Triple bond lengths of the cyano groups were 1.145 Å for C9N1 and 1.148 Å for C19N2, respectively. On the other hand, the bond angle consisting of cyanoethenyl C–CN triple bonds are slightly twisted, the angles are 117.80° for C8–C9–N1 and 178.45° for C18–C19–N2, respectively.

3′,3′-(1,4-phenylene)bis{2′-(4′′-trifluoromethyl)phenyl}acrylonitrile might seem almost planar. Three phenyl ring planes A (defined by C1, C2, C3, C4, C5, and C6), B (defined by C10, C11, C12, C13, C14, and C15), and C (defined by C20, C21, C22, C23, C24, and C25) were slightly leaned (Figure 1), and the plane angles between three phenyl moieties are 12.57° for A-B, 19.76° for A–C, and 32.30° for B-C, respectively. This may be due to the staggered one-dimensional array columnar crystal packing. In this reason electron carrier mobility between the molecules seems to be not good compared with the nearly perfect planar compound. Nevertheless, the n-type semiconducting property was very good that we previously reported [9, 10].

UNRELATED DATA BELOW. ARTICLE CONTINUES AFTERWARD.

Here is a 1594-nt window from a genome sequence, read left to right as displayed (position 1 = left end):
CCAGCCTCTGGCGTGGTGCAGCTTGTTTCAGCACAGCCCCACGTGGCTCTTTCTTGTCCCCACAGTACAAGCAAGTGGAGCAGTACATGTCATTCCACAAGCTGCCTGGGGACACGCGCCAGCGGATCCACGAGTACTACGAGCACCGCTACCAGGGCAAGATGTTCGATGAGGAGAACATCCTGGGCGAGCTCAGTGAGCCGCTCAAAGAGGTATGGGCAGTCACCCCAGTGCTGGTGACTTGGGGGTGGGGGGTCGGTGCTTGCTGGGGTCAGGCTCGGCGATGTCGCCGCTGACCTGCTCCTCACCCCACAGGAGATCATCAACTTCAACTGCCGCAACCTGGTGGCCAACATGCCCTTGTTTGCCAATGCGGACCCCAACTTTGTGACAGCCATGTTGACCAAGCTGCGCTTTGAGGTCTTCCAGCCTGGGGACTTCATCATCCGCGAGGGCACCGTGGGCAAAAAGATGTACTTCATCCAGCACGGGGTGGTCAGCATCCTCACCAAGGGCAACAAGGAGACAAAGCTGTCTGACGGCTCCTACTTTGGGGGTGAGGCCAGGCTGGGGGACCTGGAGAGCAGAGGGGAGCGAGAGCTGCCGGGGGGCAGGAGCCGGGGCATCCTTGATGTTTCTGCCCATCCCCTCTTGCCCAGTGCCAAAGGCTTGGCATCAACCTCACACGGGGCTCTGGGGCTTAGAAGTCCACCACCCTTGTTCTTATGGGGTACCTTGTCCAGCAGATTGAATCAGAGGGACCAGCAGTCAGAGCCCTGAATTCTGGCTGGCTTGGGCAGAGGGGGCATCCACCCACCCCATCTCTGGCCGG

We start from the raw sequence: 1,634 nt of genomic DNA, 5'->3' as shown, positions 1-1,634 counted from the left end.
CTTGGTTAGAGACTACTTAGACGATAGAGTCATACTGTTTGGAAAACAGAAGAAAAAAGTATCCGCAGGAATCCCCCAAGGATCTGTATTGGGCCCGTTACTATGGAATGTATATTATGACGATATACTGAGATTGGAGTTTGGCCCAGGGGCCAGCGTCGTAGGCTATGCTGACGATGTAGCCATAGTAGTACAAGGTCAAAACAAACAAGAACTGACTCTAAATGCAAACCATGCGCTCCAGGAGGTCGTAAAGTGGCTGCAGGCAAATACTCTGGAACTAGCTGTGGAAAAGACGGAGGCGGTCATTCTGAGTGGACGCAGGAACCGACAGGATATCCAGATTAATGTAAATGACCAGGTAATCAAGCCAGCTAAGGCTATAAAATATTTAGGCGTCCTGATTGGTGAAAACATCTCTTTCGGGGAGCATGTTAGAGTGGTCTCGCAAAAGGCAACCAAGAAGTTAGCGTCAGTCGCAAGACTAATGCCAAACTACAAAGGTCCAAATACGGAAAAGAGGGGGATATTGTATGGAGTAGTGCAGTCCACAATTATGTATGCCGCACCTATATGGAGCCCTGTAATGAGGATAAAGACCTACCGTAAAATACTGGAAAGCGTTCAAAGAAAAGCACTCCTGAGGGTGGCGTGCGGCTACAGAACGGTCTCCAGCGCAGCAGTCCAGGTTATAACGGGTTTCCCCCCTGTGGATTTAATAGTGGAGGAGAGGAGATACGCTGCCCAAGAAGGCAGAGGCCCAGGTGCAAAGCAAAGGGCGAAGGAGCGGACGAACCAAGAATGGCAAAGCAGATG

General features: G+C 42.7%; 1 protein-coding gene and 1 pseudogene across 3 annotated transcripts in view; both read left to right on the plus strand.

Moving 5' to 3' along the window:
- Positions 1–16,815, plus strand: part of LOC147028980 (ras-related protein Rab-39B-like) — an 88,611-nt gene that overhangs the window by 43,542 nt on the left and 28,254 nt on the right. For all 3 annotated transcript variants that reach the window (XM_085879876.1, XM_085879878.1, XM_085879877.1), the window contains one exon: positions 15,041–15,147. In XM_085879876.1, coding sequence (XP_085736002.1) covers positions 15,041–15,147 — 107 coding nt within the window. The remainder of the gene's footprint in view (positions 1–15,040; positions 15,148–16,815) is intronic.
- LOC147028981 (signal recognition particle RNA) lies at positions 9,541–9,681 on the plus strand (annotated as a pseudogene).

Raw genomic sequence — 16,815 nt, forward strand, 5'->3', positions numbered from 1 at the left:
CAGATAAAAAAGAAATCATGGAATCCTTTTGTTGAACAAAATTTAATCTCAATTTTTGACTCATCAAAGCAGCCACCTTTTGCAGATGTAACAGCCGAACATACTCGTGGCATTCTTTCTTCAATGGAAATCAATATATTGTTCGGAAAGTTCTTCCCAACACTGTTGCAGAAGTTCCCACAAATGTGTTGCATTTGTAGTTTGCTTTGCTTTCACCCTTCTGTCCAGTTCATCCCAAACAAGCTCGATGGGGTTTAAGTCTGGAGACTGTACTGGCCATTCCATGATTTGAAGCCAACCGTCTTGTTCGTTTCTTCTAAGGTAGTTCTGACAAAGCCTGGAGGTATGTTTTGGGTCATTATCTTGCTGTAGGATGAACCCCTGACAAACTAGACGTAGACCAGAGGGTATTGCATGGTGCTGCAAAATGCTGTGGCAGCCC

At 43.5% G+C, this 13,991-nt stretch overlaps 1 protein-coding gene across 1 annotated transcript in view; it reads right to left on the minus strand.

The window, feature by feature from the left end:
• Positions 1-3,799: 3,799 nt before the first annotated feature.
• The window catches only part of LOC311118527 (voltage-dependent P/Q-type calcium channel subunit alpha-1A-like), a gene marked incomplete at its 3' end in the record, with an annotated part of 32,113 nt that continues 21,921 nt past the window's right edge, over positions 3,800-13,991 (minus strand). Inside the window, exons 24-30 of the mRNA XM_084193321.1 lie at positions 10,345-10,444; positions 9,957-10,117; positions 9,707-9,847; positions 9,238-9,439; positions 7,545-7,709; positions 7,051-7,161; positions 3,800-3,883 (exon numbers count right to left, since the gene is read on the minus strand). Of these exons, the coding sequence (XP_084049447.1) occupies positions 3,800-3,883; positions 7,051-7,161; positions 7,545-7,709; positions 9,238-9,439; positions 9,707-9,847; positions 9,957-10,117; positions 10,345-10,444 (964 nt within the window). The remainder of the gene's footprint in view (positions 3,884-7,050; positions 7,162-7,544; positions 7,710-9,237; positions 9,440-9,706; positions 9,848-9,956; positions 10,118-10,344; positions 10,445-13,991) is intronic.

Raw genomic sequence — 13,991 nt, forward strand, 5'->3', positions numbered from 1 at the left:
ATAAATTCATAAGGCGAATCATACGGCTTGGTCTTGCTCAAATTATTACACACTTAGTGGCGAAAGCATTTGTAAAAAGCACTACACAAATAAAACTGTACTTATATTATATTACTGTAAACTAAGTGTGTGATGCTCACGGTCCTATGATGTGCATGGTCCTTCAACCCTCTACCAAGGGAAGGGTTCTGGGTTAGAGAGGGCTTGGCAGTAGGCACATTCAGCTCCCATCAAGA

Crystal packing of the compound was shown in Figure 2. Surprisingly, long axes of all the molecules are oriented along the Miller axis in the crystal. And good intermolecular π-π interaction can be observed; the shortest length between the stacking molecules is ca. 3.28 Å. This value is slightly smaller than sum of Van der Waals radii of carbon atom.

257249.fig.002
Figure 2: Molecular packing of the compound and thermal ellipsoids are drawn on 50% probability level. Blue and pale green ellipsoids show N and F atoms, respectively.